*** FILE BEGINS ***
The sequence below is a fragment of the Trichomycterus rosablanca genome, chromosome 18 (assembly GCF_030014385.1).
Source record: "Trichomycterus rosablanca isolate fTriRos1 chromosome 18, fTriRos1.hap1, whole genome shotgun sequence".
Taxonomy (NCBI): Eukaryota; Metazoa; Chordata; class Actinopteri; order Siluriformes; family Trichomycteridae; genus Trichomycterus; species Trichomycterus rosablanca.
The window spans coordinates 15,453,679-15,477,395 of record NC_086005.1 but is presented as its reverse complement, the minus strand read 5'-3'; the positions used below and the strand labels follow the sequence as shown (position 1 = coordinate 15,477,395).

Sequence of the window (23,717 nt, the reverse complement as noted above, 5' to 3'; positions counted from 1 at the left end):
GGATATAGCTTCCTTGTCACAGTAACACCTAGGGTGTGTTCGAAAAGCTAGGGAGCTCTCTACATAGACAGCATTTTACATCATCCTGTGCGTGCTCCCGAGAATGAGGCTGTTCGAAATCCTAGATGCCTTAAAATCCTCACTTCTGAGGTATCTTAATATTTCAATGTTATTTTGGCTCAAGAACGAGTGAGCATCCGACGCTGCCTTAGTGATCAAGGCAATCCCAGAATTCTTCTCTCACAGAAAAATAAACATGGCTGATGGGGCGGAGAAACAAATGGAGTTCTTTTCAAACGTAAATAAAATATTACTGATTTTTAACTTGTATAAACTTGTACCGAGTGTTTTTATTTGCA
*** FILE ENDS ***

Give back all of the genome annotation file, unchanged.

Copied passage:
The sequence below is a fragment of the Trichomycterus rosablanca genome, chromosome 18 (assembly GCF_030014385.1).
Source record: "Trichomycterus rosablanca isolate fTriRos1 chromosome 18, fTriRos1.hap1, whole genome shotgun sequence".
Taxonomy (NCBI): Eukaryota; Metazoa; Chordata; class Actinopteri; order Siluriformes; family Trichomycteridae; genus Trichomycterus; species Trichomycterus rosablanca.
The window spans coordinates 15,453,679-15,477,395 of record NC_086005.1 but is presented as its reverse complement, the minus strand read 5'-3'; the positions used below and the strand labels follow the sequence as shown (position 1 = coordinate 15,477,395).

Sequence of the window (23,717 nt, the reverse complement as noted above, 5' to 3'; positions counted from 1 at the left end):
GGATATAGCTTCCTTGTCACAGTAACACCTAGGGTGTGTTCGAAAAGCTAGGGAGCTCTCTACATAGACAGCATTTTACATCATCCTGTGCGTGCTCCCGAGAATGAGGCTGTTCGAAATCCTAGATGCCTTAAAATCCTCACTTCTGAGGTATCTTAATATTTCAATGTTATTTTGGCTCAAGAACGAGTGAGCATCCGACGCTGCCTTAGTGATCAAGGCAATCCCAGAATTCTTCTCTCACAGAAAAATAAACATGGCTGATGGGGCGGAGAAACAAATGGAGTTCTTTTCAAACGTAAATAAAATATTACTGATTTTTAACTTGTATAAACTTGTACCGAGTGTTTTTATTTGCA